It is such prayer as Jesus himself must usually have prayed. After all, he had few earthly concerns yet he prayed constantly and at great length. To gain time for his prayers he had to lose precious hours of sleep. The late night and the very early morning heard him at prayer when everyone else was asleep. What did he pray for? He prayed for the coming of the kingdom. He prayed for the conversion of the lost. He prayed for his disciples that they might grow into a force strong enough to win battles for his kingdom.
The examples of His prayers that are given to us in the Gospels are almost all prayers of this type: prayers for the vindication of the faithful, prayers for their usefulness in the world, and prayers for the progress of the kingdom of God and the salvation of the world.
The church is to pray that way as well. And when we do, we read here in Revelation 8:3-5, the kingdom of God advances in the world and the kingdom of the Evil One retreats.
We pray prayers of this type … whenever we pray and in whatever way we pray “your kingdom come, your will be done, on earth as it is in heaven.” We pray such a prayer when we pray, “Maranatha,” “O Lord, come!” We go to war when we enter this house to pray together for the kingdom of God. We are praying for the vindication of the Lord’s truth, for the conquest of the Lord’s enemies. And, of course, we cannot pray for the Lord’s return without praying for what we know full well will accompany that return: the judgment of the wicked and the destruction of the enemies of God.
Of course, it is precisely here that we face the most intense challenge to our confidence in prayer and our obedience in prayer. How can it be that our prayers have such dramatic effect in and upon the world as is described here? The world either mocks prayer as a superstitious practice of no real consequence in the world, or, much more often, it transforms prayer into a sentimental exercise in wishful thinking.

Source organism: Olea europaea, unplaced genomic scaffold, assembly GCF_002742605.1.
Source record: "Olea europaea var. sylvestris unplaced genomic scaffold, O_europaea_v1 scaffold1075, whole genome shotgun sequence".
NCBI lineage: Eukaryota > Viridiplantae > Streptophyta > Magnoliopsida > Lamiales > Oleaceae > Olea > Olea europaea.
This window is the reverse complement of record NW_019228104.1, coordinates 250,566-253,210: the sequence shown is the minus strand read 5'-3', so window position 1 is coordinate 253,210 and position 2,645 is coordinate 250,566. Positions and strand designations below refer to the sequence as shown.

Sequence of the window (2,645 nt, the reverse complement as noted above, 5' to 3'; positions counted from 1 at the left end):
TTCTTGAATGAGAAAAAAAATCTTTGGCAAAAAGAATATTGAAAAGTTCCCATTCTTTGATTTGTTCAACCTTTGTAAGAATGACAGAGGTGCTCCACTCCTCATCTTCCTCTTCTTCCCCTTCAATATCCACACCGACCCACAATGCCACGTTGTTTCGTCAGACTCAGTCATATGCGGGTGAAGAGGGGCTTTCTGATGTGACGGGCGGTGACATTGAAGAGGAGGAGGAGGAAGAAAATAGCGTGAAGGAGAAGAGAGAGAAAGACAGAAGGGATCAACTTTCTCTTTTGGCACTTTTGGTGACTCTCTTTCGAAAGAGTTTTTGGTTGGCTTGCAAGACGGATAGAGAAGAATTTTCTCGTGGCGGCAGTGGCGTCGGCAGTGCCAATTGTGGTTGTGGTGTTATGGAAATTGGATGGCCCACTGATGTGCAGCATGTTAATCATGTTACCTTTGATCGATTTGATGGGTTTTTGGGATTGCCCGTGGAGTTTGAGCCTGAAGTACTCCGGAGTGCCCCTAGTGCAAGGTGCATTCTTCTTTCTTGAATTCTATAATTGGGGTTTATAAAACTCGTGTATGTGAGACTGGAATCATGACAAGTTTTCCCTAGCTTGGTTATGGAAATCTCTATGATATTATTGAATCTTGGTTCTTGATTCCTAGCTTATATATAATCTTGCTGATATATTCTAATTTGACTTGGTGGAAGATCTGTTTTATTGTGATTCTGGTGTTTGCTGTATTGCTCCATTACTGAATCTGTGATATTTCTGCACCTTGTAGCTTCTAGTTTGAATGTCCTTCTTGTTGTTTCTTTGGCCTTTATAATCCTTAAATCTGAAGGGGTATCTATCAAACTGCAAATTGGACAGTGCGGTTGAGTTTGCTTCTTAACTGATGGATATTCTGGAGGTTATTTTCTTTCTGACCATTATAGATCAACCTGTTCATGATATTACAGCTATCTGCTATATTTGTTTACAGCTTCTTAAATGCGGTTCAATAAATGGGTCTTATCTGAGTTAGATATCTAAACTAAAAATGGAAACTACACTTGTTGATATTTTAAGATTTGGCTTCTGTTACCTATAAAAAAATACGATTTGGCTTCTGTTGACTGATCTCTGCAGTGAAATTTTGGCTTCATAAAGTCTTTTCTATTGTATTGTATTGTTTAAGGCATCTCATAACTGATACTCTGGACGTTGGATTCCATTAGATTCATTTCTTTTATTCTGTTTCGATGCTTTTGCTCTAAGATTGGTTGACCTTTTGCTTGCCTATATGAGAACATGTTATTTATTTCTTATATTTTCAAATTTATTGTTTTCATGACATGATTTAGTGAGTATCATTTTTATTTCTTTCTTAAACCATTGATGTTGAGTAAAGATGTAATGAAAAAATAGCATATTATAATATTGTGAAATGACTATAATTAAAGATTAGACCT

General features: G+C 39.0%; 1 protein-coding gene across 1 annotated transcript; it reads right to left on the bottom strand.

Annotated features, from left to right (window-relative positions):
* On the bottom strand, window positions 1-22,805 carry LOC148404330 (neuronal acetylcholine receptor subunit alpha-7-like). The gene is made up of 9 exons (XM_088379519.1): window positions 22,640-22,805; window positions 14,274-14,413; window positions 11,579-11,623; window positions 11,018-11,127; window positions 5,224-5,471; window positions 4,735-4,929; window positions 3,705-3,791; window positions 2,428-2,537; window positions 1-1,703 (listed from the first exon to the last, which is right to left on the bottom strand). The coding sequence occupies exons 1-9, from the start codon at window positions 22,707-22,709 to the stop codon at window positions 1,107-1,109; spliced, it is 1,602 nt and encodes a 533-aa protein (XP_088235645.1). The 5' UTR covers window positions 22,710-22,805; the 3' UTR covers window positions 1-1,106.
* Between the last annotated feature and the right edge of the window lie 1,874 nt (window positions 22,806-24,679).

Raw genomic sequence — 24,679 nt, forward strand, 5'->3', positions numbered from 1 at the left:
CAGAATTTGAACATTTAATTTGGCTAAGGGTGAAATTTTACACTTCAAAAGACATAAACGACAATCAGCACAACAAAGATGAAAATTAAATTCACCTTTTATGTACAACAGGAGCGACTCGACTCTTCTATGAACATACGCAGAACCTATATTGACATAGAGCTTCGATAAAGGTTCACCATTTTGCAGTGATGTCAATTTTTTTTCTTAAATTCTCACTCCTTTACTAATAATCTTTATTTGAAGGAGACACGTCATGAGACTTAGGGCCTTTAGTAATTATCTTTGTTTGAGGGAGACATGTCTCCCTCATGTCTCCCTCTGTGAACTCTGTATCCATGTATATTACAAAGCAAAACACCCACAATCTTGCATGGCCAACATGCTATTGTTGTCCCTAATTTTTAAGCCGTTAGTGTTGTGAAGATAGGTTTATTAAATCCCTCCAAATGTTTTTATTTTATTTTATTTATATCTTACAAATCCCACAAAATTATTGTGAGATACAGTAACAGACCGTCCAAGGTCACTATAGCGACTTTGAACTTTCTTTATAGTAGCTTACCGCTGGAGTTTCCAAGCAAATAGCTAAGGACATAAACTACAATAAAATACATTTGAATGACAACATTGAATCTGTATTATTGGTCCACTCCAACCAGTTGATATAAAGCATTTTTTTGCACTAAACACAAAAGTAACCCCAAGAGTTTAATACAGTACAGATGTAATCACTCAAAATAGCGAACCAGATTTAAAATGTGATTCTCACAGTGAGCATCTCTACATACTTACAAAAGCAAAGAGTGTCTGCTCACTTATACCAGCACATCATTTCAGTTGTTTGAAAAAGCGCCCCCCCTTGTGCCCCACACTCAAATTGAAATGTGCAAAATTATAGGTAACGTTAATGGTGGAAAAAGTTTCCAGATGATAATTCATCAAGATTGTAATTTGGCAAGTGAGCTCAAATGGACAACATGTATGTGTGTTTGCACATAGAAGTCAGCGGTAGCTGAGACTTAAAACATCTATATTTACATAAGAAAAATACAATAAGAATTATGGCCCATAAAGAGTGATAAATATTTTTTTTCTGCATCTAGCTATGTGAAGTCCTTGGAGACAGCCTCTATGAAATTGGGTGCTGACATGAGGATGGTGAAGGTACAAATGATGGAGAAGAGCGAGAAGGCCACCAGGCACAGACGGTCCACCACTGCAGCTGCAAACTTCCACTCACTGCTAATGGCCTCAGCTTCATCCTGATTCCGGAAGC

People in general do not think of prayer as an actual instrument of divine judgment and of the vindication of God’s truth in the world. But Christians are to think of prayer in precisely these terms, particularly the prayer they pray together in the house of God. But that prayer is a supremely spiritual exercise and the more spiritual any act is, the more any act is an act of faith, the harder it is for us to do it and to do it confidently. Christians have to take the power of this prayer on faith. … We must believe that prayer has this place in the history of divine judgment and we do believe it because the Scripture teaches it.
I remember when the Soviet Union came apart in 1988 thinking that the prayer meeting which Florence and I attended in Aberdeen, Scotland had something to do with that. Those saints had prayed every Saturday night for 40 years for the destruction of the iron curtain; for the destruction of the communist state that prevented the Gospel from being proclaimed to millions upon millions of human beings. And what drama they and other faithful Christians caused in the world as one of the world’s most powerful nations staggered and then fell: thunder, lightning, and earthquake brought it down. A result hardly anyone had foreseen or even imagined until it happened.
"The interaction between the sovereignty of God and the prayers of His people is part of the ultimate mystery of existence. The saints pray for justice and their prayers play a part, but it is God's business to determine the time and nature of actions against their persecutors." (Robert Thomas).